DepEd: Revive Quick Response Fund for typhoon-hit schools
DepEd: Revive Quick Response Fund for typhoon-hit schools


The Department of Education says it can use the fund to fast-track the repair of damaged schools

MANILA, Philippines – Education Secretary Leonor Briones wants to revive the Quick Response Fund (QRF) of the Department of Education (DepEd) to rebuild or repair schools damaged by Typhoon Nina (Nock-ten) last December.

The fund, which was removed from the DepEd’s 2017 budget, was used in the Aquino administration for pre-disaster and post-disaster agency needs, such as prepositioned supplies and construction materials for classrooms.

“The QRF for DepEd has been removed starting FY 2017 and all QRF for FY 2016 have already been utilized,” said the DepEd in a statement on Friday, January 13.

Heavy damage

Two weeks after Typhoon Nina hit Luzon, the DepEd also announced on Friday that it has distributed over P17 million to more than 1,100 affected schools.

Nina, which left 6 people dead and 19 others missing, damaged a total of 1,046 schools. The DepEd also reported that 1,548 classrooms were totally destroyed and 3,797 others were damaged.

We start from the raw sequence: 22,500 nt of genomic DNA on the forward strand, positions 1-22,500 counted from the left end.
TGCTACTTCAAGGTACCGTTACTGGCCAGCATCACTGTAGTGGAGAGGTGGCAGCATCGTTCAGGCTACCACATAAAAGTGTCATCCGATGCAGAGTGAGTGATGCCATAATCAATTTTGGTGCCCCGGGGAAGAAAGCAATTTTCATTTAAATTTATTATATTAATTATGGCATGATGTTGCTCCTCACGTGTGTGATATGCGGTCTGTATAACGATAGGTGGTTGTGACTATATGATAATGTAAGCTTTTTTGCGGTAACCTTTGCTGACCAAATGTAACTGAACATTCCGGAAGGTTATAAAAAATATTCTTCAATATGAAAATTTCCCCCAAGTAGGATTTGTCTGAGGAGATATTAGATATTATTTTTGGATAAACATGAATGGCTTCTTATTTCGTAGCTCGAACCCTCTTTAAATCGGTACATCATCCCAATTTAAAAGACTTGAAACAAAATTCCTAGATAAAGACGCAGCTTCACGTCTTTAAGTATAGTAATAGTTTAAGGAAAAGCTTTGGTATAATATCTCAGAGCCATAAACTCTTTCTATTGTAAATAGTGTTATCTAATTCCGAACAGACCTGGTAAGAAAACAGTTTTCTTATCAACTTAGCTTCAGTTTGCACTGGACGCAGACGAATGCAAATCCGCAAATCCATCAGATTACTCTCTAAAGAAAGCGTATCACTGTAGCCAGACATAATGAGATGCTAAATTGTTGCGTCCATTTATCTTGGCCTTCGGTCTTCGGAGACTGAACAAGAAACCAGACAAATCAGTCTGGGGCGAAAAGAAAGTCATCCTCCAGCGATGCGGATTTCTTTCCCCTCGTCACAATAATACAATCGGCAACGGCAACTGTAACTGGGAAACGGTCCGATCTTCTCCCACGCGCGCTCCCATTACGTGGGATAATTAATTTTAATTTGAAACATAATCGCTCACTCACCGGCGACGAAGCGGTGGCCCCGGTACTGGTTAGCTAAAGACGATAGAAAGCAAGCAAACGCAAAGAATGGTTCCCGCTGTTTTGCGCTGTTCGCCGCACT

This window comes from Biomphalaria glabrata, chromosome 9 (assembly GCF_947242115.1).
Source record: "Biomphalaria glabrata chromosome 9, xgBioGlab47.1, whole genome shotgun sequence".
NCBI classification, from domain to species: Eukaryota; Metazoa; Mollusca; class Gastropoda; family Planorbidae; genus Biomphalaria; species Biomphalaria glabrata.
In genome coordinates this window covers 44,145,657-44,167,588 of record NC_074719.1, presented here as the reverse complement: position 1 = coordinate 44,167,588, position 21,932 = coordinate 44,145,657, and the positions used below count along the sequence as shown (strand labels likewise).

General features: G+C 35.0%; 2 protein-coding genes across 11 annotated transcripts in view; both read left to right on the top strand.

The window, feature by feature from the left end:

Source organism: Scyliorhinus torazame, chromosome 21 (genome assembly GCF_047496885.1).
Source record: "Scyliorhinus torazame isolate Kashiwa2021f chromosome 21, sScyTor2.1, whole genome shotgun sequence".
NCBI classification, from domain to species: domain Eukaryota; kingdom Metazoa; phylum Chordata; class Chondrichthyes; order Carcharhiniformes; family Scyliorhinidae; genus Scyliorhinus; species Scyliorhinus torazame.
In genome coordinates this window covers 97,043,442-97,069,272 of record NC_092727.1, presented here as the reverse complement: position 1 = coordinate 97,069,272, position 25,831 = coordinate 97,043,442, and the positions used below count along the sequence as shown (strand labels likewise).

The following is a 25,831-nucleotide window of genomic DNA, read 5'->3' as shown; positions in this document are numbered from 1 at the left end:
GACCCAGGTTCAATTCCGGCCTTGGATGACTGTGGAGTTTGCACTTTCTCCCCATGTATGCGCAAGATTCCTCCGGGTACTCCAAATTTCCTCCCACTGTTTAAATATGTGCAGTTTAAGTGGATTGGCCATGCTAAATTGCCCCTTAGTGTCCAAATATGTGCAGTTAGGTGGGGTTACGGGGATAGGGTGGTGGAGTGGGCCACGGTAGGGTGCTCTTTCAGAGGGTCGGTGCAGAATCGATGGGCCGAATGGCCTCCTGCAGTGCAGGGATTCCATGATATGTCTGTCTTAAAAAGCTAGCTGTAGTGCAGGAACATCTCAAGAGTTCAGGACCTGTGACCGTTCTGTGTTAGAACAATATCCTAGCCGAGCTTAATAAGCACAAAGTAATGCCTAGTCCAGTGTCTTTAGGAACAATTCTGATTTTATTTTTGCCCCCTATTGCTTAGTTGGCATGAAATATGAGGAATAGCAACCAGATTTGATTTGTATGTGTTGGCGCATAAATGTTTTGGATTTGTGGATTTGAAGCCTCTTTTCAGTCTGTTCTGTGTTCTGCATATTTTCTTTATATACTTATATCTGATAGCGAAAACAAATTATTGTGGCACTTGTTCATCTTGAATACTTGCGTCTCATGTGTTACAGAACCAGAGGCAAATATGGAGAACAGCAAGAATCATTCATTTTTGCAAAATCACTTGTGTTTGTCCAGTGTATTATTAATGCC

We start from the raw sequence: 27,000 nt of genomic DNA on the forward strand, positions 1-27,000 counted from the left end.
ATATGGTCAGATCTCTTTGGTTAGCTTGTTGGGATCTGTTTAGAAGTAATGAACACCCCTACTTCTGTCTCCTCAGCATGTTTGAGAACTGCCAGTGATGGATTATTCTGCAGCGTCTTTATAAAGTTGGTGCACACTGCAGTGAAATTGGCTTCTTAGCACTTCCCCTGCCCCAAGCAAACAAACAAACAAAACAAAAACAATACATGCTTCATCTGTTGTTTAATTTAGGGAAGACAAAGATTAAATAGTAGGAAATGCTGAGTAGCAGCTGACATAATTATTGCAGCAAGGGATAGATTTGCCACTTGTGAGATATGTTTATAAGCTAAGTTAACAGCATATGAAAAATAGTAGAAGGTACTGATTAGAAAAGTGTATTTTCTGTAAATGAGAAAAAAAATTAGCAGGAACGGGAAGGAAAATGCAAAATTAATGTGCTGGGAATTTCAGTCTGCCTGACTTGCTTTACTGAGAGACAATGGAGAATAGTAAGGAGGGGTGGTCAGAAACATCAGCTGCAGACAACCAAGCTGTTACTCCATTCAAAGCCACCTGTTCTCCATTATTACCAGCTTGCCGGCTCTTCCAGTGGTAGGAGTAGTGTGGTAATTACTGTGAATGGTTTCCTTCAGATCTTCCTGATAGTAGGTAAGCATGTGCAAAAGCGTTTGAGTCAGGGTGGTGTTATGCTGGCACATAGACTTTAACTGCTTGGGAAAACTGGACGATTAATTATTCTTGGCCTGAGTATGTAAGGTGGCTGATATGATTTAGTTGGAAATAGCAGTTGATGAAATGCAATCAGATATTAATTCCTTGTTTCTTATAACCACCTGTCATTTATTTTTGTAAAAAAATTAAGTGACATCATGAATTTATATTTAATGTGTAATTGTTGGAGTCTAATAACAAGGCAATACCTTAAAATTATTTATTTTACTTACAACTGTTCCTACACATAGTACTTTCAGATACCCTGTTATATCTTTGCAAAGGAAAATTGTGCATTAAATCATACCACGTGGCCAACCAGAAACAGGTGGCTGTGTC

In a Cabinet meeting last Monday, January 9, Briones said P66.78 million had been allotted to build 1,113 temporary learning spaces in 465 schools.

She added that 63,232 school furniture units and 386,689 learning resources were affected, while 384 schools reported damaged computers.

Bicol suffered the worst loss, with 1,237 classrooms totally damaged and 2,948 classrooms partially damaged. Some schools in Calabarzon and Mimaropa also suffered extensive damage.

The DepEd hopes to complete repairs by December of this year.

The agency is also providing new learning materials to affected schools, being distributed in coordination with the National Disaster Risk Reduction and Management Council (NDRRMC).

DEPED EFFORTS. Education Secretary Leonor Briones says rehabilitation efforts continue for schools affected by Typhoon Nina (Nock-ten).

Sustainable preparedness

Briones said long-term solutions are needed to address the perennial threat of typhoons and other natural hazards.

These solutions, she said, include the early allotment of funds for clean-up and temporary learning services, having a buffer stock of furniture and computers, and prespositioning the buffer stocks in disaster-prone areas.

Meanwhile, children’s welfare organization UNICEF has pledged to supply tents to serve as temporary classrooms and libraries.

Telecommunications company Smart will also distribute kits for teachers in 150 identified schools in Bicol, Calabarzon, and Mimaropa. – with a report from Cathrine Gonzales/

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